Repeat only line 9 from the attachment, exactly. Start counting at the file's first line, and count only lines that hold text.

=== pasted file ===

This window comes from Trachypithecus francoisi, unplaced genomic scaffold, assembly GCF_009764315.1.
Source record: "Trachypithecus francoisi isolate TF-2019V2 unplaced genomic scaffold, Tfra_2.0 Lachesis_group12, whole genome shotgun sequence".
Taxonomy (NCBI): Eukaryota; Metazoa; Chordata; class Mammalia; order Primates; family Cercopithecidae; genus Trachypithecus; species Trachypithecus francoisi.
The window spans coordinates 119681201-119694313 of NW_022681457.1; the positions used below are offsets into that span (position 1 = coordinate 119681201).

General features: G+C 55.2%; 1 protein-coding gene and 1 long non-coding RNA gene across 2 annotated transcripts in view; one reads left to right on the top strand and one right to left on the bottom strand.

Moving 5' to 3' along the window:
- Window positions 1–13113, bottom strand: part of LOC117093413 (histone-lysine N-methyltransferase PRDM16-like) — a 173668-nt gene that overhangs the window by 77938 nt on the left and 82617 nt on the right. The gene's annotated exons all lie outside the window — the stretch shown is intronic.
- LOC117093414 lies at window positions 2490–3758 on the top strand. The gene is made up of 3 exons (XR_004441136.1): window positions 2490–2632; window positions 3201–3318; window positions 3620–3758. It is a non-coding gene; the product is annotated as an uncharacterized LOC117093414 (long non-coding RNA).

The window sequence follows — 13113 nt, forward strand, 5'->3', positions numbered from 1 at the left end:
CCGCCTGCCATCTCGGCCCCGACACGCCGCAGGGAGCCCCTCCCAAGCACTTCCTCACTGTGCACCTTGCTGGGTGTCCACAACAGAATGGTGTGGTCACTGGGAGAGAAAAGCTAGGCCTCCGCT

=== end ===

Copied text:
The window sequence follows — 13113 nt, forward strand, 5'->3', positions numbered from 1 at the left end: